- Arianna Auber American-Statesman Staff
When “Sex and the City” turned Cosmopolitans into the drink of choice for many women in the early 2000s, one crucial ingredient in them also became a big trend: vodka, often flavored with hints of lemon and orange.
Nowadays, you’ll find everything from pineapples to marshmallows added to vodka, but none have experienced more success in Austin than one made right here in town. Deep Eddy Ruby Red has flown off liquor store shelves since debuting late spring last year, and that’s in part because grapefruit is a perfectly natural addition to cocktails — Palomas, Greyhounds and Sea Breezes are among drinks that feature the citrus fruit — and in part because Deep Eddy Ruby Red is, quite frankly, incredibly tasty, able to be sipped by itself with only some ice and club soda.
It was a no-brainer to have a grapefruit infusion, Deep Eddy co-founder Chad Auler said; with vodka, it has always been a classic cocktail combination. Texas is also home to sweet red grapefruits (currently in season), and their citrusy but not acidic, sweet but not cloying characteristics make them an easy choice for infusing with vodka.
Deep Eddy, founded in 2010, had experimented with flavored vodka once before with its Deep Eddy Sweet Tea, and its founders didn’t know what to expect when they released Ruby Red a month or two behind schedule. They’d spent that extra time getting the recipe just right, an attention to detail that quickly paid off.
“We surpassed our goals by 700 percent over our forecast,” Auler said. “That’s a great problem to have. We had to turn to our distillery guys and say, ‘Time to work double shifts.’”
That’s testament to Deep Eddy’s well-made spirit — and to Austinites’ support for anything made locally — but it says a lot about grapefruit, too.
The ruby-colored fruit that Texas farmers grow in the southern region of the state is a relatively new type of citrus, the result of a mutation that produced a red grapefruit on a pink grapefruit tree in 1929. Farmers found that the redder the fruit, the sweeter the taste, and that taste is key to why so many people prefer red grapefruits over pink or white (which can be very sour). In fact, Texas grapefruit growers wanted to protect this sweet accidental find so much that the Texas Ruby Red was the first-ever grapefruit to be patented. More recent, even redder varieties are now called Texas Rio Star.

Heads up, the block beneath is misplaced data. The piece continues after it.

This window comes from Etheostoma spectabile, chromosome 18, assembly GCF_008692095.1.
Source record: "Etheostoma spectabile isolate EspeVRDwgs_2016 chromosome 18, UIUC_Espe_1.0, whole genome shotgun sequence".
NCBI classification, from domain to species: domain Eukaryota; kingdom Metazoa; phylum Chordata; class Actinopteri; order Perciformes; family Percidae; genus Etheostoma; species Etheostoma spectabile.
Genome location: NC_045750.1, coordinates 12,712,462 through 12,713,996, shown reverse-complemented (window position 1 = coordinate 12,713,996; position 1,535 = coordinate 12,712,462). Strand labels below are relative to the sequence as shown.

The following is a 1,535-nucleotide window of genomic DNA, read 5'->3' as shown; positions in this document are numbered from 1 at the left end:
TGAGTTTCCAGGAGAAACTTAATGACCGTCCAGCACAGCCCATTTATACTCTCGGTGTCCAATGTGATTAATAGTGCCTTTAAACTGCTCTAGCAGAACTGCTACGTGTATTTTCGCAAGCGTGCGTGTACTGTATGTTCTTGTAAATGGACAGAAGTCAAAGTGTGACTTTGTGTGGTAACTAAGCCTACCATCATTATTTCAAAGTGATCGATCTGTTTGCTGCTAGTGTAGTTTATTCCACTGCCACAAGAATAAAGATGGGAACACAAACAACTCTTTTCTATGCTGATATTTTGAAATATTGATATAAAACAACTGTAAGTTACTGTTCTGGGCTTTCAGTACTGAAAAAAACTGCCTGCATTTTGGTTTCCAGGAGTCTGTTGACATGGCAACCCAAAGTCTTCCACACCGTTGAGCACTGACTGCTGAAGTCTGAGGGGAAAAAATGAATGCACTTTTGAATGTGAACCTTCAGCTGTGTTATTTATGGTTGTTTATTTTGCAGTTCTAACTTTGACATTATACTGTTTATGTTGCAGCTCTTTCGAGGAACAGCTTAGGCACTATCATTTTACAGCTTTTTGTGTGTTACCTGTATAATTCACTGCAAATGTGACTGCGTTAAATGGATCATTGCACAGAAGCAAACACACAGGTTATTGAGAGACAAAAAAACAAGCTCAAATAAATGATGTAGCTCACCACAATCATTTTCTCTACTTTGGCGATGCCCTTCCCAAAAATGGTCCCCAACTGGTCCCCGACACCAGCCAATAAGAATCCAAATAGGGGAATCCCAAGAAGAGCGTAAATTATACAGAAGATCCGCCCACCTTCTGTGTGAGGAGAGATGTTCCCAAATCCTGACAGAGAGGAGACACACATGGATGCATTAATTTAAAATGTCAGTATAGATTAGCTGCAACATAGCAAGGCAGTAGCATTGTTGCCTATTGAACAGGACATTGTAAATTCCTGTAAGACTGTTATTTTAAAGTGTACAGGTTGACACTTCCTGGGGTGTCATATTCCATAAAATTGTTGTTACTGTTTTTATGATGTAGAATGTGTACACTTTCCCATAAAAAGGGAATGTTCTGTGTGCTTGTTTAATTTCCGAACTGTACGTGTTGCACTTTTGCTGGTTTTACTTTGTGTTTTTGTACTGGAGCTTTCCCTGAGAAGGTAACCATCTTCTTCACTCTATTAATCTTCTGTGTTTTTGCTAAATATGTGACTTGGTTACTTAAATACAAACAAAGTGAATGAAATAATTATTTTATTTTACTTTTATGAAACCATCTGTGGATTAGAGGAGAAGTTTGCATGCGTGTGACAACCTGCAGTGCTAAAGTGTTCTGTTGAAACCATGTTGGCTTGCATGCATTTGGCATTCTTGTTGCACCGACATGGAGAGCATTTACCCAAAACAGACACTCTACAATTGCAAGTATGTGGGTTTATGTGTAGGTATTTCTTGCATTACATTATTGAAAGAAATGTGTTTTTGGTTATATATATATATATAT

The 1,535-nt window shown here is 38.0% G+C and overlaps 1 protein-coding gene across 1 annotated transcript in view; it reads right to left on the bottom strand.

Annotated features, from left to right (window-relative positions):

Twin Liquors’ Sandra Spalding has long found grapefruit to be a refreshing substitute for lemon, limes and other citrus fruits in cocktails that typically don’t feature the juice of a grapefruit.
“What I tell people about subbing things is to find a drink you like, understand the base components, pull one ingredient out and put another in its place,” she said. “For example, a Paloma versus a margarita — swap out the lime for the grapefruit.”
And, of course, always juice your own grapefruits fresh rather than buying a jug of concentrate, which often has far too much added sugar. At the store, look for grapefruits that seem heavy for their size and have a smooth skin; both characteristics are signs of lots of juice. Spalding recommends keeping them in the fridge until you’re ready to use them; at that point, let them get down to room temperature because it’s difficult to extract juice when they’re cold.
She also said it’s important to juice them no more than 24 hours before you’re going to drink the grapefruit beverage, or the juice starts breaking down and losing the acid and other qualities that help to make a cocktail balanced.
One cocktail ingredient she finds especially compatible with grapefruit juice — but isn’t as obvious a pairing as vodka or tequila — is Campari, a bright red liqueur that she likes to serve on the rocks with club soda, a dash of orange and a couple ounces of grapefruit juice. The grapefruit, she said, “mellows the bitterness” of the Campari.
If you’re not wanting to juice grapefruits, though, Deep Eddy Ruby Red is a worthy alternative for any vodka drinks you might crave. Spalding noted that when Twin Liquors first started carrying bottles of it last year, no one anticipated how fast they’d be bought. Early on, a handful of stores even ran out of them for a couple of weeks.
“In some ways, flavored vodkas have gotten out of hand with all these wacky flavors, but Deep Eddy Ruby Red right out of the gate was a gangbuster,” Spalding said. “When you start out with such a wonderful base and add to that something meaningful, the home-grown grapefruits … we weren’t even having to sell it. People were coming in and asking for it. It’s just so easy to drink.”